Catherine Maize at Paul Thiebaud Gallery

CATHERINE MAIZE IS A DELIGHTFUL FIND, one of the loveliest still life painters at work today. I had seen her painting in real life a few years ago at William Baczek Fine Art in Northhampton, MA. It was quite by accident. I was on the road to New Hampshire. It was lunchtime. I was hungry but not enough to make a pit stop at one of those roadside eateries. In search of a real meal, I turned off to Northhampton where the food is good. The gallery was open and Catherine’s work was hanging. I fell in love.

That was 2007. She is represented now by Paul Thiebaud Gallery in San Francisco. She had her first solo show there in 2009. Her second has just opened. The announcement, here in my hand, breaks my heart. There are only two paintings illustrated but each one is enough to make me fantasize about flying out to San Fran as soon as today’s snow stops.

She works in miniature. A small Morandiesque oil on panel measures only 4 1/2 x 8 inches. A glorious rendering of nasturtiums in a vase is 7 inches high. Hers is an intimist’s vision that does not rely on magnitude to convey the power of reality.


Catherine Maize, "Still Life with Vuillard Book" (2010) © Paul Thiebaud Gallery


A certain portion of her motifs—though not all— make use of that same spatial compression that preoccupied Morandi. So it is fair to call it Morandiesque. But, truth to tell, it is superior to Morandi. To me, certainly. I respond to it with greater pleasure. I have never been particularly drawn to Morandi’s painting. I respect it more than I enjoy it. His etchings, with the beauty of their dense lines and sharp chiaroscuro, move me. His painting does not. Until I saw Maize’s work, I did not quite understand why. Now I know. She conveys a passion for her motifs, for the thing seen. It is not a spatial puzzle or conundrum of design. It lives.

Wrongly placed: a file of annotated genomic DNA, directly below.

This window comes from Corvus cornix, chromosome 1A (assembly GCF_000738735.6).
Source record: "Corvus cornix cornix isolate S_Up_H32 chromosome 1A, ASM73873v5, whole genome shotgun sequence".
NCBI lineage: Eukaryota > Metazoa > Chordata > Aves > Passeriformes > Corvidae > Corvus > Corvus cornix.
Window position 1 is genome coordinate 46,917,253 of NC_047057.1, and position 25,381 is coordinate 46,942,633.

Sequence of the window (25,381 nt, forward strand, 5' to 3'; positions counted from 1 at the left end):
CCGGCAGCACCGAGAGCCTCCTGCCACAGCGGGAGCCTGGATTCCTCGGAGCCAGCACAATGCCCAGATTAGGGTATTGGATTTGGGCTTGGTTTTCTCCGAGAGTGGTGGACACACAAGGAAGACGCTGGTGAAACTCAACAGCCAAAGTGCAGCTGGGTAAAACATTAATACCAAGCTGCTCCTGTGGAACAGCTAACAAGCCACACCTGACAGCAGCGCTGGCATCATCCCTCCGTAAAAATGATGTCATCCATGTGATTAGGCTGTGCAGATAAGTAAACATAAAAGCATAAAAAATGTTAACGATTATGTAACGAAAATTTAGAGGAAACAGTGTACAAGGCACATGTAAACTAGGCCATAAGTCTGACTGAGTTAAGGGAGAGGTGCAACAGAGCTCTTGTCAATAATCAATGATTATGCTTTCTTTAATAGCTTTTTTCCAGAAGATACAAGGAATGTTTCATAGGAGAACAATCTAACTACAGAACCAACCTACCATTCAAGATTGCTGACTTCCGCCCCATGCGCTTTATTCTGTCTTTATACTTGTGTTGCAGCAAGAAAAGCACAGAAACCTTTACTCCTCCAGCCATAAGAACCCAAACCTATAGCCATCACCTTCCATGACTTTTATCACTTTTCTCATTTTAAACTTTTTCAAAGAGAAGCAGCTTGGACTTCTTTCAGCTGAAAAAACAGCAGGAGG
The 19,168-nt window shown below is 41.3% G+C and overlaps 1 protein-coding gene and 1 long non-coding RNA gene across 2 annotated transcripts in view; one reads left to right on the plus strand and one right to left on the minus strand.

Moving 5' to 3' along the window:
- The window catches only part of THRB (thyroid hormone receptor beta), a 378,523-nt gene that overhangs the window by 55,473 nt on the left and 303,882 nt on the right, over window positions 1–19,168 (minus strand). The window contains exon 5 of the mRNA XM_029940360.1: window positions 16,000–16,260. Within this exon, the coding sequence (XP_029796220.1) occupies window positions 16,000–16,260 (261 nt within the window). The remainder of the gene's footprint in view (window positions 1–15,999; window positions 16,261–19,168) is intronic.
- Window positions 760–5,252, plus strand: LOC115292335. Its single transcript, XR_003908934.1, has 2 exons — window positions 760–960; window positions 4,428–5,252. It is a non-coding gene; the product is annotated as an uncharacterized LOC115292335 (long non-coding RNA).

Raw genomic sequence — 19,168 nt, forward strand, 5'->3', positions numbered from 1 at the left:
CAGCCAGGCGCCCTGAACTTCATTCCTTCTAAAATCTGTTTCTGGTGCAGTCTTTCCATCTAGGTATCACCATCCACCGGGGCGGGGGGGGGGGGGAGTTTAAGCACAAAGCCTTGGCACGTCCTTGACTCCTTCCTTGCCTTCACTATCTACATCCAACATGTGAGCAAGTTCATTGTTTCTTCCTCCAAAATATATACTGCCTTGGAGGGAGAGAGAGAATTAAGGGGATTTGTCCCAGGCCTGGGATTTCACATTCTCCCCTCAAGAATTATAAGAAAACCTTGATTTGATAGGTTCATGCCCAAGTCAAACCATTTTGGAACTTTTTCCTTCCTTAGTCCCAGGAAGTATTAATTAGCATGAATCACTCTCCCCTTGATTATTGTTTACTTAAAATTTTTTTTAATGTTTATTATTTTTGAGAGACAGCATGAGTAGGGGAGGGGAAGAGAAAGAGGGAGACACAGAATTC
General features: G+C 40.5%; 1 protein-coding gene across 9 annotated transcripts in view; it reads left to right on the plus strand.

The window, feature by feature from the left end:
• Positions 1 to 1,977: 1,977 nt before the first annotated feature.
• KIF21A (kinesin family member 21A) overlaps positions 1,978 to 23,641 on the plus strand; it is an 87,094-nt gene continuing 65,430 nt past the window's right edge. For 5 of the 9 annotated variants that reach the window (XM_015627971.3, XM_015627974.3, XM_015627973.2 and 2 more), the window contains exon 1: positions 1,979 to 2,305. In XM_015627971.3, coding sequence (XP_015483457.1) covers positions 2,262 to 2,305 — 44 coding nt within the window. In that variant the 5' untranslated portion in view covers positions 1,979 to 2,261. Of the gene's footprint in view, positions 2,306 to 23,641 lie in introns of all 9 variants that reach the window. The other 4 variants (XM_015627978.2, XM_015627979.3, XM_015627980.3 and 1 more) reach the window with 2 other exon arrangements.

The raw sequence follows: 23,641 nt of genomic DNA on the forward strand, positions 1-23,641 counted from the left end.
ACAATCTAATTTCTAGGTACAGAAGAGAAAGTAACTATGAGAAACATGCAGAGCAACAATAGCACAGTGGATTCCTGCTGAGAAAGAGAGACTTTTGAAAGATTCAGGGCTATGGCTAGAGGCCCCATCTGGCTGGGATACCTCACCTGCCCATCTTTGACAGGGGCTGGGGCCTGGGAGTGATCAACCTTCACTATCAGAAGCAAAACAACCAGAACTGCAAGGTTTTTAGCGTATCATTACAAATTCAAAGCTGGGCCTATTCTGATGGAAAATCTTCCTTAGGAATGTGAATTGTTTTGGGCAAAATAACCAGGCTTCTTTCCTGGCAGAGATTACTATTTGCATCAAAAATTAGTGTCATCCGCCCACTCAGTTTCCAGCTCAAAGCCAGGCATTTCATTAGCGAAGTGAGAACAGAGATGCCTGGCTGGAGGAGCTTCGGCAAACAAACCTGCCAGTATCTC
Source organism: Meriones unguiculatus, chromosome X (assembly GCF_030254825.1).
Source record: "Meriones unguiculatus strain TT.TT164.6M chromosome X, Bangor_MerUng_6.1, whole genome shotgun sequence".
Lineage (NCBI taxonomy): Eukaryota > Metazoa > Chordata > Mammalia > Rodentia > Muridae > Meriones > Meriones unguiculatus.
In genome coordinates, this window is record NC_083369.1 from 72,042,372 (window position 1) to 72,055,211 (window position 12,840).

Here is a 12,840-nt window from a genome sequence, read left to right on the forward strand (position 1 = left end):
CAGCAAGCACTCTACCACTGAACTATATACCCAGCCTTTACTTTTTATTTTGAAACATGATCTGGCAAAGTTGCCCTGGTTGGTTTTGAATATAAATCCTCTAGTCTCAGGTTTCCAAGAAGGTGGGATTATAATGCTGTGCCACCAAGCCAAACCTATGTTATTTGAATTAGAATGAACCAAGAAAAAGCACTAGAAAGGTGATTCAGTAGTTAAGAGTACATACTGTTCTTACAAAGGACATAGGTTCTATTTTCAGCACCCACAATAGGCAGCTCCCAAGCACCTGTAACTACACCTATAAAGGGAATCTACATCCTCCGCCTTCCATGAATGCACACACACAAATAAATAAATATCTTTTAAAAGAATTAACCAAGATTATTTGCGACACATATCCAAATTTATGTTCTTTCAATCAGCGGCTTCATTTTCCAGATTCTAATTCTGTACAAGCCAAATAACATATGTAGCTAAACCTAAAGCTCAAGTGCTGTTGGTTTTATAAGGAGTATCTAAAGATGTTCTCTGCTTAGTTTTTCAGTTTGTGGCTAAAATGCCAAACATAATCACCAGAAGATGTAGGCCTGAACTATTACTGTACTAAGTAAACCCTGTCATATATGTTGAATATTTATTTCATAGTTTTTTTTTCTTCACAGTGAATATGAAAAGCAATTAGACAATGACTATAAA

That sense of life, the j’ne sais quoi of good art, cannot be taught. It is a quality of soul. Maize has it. Morandi did not. Or, if he ever did, he surrendered it. Morandi was a bloodless man and his sang froid shows. Charles Gniech put it perfectly on the occasion of her first show with the Thiebaud Gallery two years ago:

Maize one-ups Morandi with intimacy of detail.

Maize both studied and taught in Chicago so—I am guessing—that Gneich, a Chicago painter and curator, knows the work in the flesh. It is a truism that painting has to be seen directly, not simply in reproduction. But the truism is not always true. Much art looks better online than in life. David Hockney, for one, paints for reproduction on the assumption that is how his work will be viewed by most people. Maize, by contrast, paints for the living eye. And with a lively hand. That hand, working across such small expanse, beckons the confidentiality of a close, personal look, not a digital one.

Go the Paul Thiebaud Gallery’s website and view the slide show. All works in the exhibition are there. Also, under the listing of artists’ names, if you click on Maize you can view works from her previous show.